Basics of Online Betting Exchanges

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Many gamblers are used to traditional sportsbooks where they bet against a bookmaker’s odds. And regular sportsbooks are found in great number across the internet.

However, only a few online betting sites operate as “exchanges.” These are unique gambling sites that allow bettors to actually set their own odds.

Using betting exchanges isn’t much different than gambling at a standard online sportsbook. But the process does involve a few differences.

That said, I’m going to cover more on what sports gambling exchanges are along with how they’re unique from traditional online betting sites.

What Is a Betting Exchange?

Again, a betting exchange is very similar to any kind of sportsbook. You still wager on outcomes based on sporting events.

However, they also feature notable differences from a traditional bookmaker. First off, you can both buy (a.k.a. back) and sell (a.k.a. lay) the outcomes. Secondly, you can also trade in real time during an event to either guarantee a profit or reduce losses.

As for the operators, they make money by charging a commission on winning wagers. This setup differs from standard bookmakers, who earn money by taking “juice” from the losing side.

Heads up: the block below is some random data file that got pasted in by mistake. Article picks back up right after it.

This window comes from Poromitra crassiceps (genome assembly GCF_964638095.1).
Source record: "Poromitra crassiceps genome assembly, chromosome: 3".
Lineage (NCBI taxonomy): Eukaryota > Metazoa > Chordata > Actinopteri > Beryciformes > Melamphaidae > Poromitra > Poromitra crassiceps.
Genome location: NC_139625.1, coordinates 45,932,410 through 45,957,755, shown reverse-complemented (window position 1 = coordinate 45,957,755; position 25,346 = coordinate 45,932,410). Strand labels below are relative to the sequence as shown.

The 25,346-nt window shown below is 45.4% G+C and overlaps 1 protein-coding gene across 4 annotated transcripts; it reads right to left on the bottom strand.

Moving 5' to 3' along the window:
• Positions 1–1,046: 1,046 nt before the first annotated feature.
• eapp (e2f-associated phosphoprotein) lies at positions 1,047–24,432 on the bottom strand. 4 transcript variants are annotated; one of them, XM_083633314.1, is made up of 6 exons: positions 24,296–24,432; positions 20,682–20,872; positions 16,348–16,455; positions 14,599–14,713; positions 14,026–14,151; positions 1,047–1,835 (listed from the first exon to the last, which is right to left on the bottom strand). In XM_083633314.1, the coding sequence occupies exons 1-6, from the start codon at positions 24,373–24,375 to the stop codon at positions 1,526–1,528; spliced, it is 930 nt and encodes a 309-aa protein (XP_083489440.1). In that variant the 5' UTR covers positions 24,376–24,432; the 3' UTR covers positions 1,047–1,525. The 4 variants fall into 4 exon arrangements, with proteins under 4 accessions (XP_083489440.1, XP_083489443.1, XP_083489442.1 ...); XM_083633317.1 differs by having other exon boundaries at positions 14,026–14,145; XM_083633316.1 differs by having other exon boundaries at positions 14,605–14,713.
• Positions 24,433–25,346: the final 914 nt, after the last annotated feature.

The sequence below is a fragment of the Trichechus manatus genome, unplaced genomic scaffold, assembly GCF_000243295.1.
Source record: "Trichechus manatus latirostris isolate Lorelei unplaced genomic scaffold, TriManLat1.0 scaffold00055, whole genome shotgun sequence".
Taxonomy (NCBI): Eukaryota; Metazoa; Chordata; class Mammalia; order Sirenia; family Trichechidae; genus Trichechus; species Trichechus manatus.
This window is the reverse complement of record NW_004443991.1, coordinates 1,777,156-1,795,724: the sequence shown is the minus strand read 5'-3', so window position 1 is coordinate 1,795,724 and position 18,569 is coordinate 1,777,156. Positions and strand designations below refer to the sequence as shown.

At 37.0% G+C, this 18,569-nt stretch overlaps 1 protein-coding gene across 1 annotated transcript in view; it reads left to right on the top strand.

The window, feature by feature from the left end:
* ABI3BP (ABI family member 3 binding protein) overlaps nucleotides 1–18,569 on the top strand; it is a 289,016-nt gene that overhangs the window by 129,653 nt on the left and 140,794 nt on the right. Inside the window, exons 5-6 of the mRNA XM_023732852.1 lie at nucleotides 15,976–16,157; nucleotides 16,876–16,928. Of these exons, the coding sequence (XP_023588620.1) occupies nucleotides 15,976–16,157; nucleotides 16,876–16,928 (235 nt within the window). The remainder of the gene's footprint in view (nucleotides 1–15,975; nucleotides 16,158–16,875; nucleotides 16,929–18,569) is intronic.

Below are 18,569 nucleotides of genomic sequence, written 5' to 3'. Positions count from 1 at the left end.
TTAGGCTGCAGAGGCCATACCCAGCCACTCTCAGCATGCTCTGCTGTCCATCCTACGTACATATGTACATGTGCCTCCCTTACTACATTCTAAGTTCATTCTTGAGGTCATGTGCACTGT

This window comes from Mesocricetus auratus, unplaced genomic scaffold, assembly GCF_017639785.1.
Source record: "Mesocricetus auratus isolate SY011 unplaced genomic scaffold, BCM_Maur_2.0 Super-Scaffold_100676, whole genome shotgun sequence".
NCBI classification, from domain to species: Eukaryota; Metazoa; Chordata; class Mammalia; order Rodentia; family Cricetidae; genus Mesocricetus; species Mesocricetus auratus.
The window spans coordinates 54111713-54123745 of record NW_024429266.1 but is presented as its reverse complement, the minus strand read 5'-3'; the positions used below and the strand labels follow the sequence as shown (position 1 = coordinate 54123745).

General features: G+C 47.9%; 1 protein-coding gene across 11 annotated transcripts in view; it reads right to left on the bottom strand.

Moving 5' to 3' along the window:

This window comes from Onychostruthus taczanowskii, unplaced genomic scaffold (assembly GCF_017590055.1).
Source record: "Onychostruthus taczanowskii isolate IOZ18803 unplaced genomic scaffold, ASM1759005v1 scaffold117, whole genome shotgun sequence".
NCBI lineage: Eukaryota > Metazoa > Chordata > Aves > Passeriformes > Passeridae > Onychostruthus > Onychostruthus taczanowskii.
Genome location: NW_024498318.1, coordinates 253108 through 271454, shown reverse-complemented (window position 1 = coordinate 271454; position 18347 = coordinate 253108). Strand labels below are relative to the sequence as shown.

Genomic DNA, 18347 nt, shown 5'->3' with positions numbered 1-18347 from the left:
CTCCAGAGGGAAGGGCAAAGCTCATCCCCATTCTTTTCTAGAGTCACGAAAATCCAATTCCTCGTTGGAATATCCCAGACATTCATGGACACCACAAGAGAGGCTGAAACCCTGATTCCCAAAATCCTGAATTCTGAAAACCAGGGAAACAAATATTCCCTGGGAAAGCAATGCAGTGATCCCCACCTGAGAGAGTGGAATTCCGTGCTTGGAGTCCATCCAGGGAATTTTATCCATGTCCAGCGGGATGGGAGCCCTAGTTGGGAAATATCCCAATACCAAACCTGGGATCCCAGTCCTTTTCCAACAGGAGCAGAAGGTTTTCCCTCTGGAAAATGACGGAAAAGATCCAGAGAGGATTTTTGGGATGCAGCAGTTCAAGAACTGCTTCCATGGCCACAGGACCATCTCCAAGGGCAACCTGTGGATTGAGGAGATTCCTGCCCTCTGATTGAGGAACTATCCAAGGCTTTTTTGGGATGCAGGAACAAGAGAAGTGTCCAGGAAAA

Betting Exchanges Are Relatively New

One reason why exchanges aren’t as well-known as traditional sportsbooks is because they haven’t been around for long.

Betfair and Flutter founded the first betting exchanges in 2001. Flutter closed just one year later, making Betfair the sole online exchange on the market.

They continue leading this segment of the sports betting world. But other exchanges have joined them, including Ladbrokes Coral (acquired BETDAQ), Matchbook, and Smarkets.

How Does Backing and Laying Work?

Regular sportsbooks see you buy or back an outcome, while the bookmaker will lay or sell against the outcome. You don’t get to ever be the seller in this situation.